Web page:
NICE recommends new lung cancer drug

In collaboration with the Press Association

The National Institute for Health and Clinical Excellence (NICE) has issued final guidance recommending Tarceva (erlotinib) as a treatment for non-small cell lung cancer in England and Wales.

Tarceva is recommended as an alternative to docetaxel in patients who have already tried one chemotherapy drug and failed to respond.

NICE have agreed a funding arrangement with the drug's manufacturer, whereby Roche will ensure that the overall cost of treatment with Tarceva will cost no more than treatment with docetaxel, including administration, management of side-effects and monitoring.


However, Tarceva is not recommended for the second-line treatment of locally advanced or metastatic non-small cell lung cancer in patients who do not benefit from docetaxel, or for third-line treatment after docetaxel.

Professor Peter Littlejohns, clinical and public health director and executive lead for the guidance, commented: "The manufacturer of erlotinib, Roche Products Limited, proposed an arrangement making the drug available to the NHS in England and Wales on a discounted basis.

"The Department of Health in England and the Department of Health and Social Services in Wales have accepted this proposed arrangement and after consideration by the independent Appraisal Committee, erlotinib is recommended as an alternative to docetaxel as a second-line treatment option."

The professor noted that, because Tarceva is given in tablet form rather than intravenously, patients do not have to spend as long in hospital.

"This guidance is therefore good news for lung cancer patients who have already tried one chemotherapy regimen that has not worked," he said.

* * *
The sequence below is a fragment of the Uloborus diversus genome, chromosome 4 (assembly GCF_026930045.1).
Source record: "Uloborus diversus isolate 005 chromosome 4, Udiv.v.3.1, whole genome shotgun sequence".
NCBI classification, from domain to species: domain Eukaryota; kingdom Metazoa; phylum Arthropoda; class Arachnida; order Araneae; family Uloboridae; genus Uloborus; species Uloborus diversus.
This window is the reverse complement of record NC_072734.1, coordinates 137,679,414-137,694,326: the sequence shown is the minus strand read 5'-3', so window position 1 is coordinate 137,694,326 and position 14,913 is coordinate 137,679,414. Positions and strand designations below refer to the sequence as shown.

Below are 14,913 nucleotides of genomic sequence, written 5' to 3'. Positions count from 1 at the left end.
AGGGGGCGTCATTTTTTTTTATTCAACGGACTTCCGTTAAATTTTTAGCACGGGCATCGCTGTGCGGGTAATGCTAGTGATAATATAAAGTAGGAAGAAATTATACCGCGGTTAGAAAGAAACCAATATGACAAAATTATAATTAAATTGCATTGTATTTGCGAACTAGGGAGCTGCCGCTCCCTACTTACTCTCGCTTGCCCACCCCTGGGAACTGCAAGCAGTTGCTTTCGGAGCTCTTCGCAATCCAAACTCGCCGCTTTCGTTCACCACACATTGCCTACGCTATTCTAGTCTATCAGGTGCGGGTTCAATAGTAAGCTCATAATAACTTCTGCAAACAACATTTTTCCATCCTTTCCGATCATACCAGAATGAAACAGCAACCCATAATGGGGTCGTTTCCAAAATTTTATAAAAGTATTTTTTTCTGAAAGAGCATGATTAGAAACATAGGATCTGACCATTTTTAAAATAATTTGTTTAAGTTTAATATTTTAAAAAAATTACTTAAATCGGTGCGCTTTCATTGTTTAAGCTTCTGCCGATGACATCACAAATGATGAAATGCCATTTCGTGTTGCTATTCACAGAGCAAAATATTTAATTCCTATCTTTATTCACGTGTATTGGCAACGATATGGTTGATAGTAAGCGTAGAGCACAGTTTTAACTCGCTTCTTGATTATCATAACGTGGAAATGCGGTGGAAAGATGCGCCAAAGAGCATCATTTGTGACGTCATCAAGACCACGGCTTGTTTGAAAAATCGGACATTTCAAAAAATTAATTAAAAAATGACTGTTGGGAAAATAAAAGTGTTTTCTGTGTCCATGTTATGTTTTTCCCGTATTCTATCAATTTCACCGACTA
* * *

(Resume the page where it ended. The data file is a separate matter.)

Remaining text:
Harpal Kumar, Cancer Research UK's chief executive, said: "This new pricing arrangement between Roche and the Department of Health is very encouraging - it will finally enable patients with non-small cell lung cancer in England and Wales to receive Tarceva on the NHS.

"We hope that we are seeing the beginning of a new approach to price discussions with pharmaceutical companies. In future we would like to see a formal framework for these agreements so that the process can be speeded up. The faster these agreements can be made, the sooner patients can benefit."

Mr Kumar noted that, while Tarceva does not provide a cure, it can extend the lives of patients with non-small cell lung cancer and improve their symptoms.

"The drug has been used as a standard treatment in many other European countries including Scotland for a number of years, while patients in England and Wales have been left in limbo for nearly three years waiting for this decision," he noted.

"We hope that other pharmaceutical companies will also show confidence in the new treatments they are developing and consider adopting pricing schemes to enable NICE to recommend their treatments on the NHS."

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